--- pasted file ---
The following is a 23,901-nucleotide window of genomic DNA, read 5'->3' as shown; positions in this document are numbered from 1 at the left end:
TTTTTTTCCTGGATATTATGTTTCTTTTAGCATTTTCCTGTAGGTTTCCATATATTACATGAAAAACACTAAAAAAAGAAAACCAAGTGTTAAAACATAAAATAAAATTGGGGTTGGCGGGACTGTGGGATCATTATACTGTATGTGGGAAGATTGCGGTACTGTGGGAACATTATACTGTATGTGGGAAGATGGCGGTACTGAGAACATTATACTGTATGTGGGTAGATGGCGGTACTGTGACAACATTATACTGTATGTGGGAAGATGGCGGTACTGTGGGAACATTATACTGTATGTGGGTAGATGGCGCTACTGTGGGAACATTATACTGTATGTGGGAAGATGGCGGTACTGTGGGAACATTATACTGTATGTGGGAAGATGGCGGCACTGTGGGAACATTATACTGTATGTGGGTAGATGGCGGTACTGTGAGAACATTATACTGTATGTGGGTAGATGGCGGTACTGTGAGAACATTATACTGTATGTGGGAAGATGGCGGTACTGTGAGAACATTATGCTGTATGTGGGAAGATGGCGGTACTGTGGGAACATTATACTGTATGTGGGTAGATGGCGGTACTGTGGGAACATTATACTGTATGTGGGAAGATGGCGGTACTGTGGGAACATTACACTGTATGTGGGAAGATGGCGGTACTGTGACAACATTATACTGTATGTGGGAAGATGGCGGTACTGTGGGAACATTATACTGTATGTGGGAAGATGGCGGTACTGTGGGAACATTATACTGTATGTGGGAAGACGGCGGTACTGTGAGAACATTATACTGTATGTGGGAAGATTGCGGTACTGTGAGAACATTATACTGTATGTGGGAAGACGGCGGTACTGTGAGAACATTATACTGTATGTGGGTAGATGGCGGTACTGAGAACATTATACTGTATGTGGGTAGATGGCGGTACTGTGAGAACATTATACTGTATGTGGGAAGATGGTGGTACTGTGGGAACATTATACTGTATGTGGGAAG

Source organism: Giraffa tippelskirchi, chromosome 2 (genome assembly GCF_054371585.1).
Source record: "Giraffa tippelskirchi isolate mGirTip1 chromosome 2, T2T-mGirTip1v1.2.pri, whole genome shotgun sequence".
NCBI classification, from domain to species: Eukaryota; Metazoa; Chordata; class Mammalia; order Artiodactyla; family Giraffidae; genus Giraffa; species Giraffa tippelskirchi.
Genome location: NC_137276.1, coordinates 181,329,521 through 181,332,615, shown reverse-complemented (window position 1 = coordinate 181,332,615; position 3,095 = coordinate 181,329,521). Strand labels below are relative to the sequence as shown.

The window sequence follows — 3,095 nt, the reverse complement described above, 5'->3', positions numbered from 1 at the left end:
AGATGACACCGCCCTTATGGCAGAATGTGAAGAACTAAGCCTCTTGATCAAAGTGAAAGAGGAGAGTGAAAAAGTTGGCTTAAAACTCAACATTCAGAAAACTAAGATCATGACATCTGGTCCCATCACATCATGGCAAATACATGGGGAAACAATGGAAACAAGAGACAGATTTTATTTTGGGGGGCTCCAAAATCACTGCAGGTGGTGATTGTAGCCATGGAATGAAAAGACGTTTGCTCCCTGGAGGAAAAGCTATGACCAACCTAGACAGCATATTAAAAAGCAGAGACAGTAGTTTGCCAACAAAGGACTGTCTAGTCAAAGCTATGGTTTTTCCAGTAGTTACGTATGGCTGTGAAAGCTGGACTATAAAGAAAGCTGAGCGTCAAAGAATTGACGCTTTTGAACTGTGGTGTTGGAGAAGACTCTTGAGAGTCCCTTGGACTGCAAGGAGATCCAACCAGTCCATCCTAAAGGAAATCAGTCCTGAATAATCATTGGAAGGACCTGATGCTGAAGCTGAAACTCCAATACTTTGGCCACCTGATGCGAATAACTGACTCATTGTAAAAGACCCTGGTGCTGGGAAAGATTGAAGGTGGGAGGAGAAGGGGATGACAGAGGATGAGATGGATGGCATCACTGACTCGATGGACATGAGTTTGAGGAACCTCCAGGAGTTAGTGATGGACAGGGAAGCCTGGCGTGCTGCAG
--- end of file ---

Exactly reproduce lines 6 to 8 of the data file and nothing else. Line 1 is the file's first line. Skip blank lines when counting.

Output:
Genome location: NC_137276.1, coordinates 181,329,521 through 181,332,615, shown reverse-complemented (window position 1 = coordinate 181,332,615; position 3,095 = coordinate 181,329,521). Strand labels below are relative to the sequence as shown.

The window sequence follows — 3,095 nt, the reverse complement described above, 5'->3', positions numbered from 1 at the left end:
AGATGACACCGCCCTTATGGCAGAATGTGAAGAACTAAGCCTCTTGATCAAAGTGAAAGAGGAGAGTGAAAAAGTTGGCTTAAAACTCAACATTCAGAAAACTAAGATCATGACATCTGGTCCCATCACATCATGGCAAATACATGGGGAAACAATGGAAACAAGAGACAGATTTTATTTTGGGGGGCTCCAAAATCACTGCAGGTGGTGATTGTAGCCATGGAATGAAAAGACGTTTGCTCCCTGGAGGAAAAGCTATGACCAACCTAGACAGCATATTAAAAAGCAGAGACAGTAGTTTGCCAACAAAGGACTGTCTAGTCAAAGCTATGGTTTTTCCAGTAGTTACGTATGGCTGTGAAAGCTGGACTATAAAGAAAGCTGAGCGTCAAAGAATTGACGCTTTTGAACTGTGGTGTTGGAGAAGACTCTTGAGAGTCCCTTGGACTGCAAGGAGATCCAACCAGTCCATCCTAAAGGAAATCAGTCCTGAATAATCATTGGAAGGACCTGATGCTGAAGCTGAAACTCCAATACTTTGGCCACCTGATGCGAATAACTGACTCATTGTAAAAGACCCTGGTGCTGGGAAAGATTGAAGGTGGGAGGAGAAGGGGATGACAGAGGATGAGATGGATGGCATCACTGACTCGATGGACATGAGTTTGAGGAACCTCCAGGAGTTAGTGATGGACAGGGAAGCCTGGCGTGCTGCAG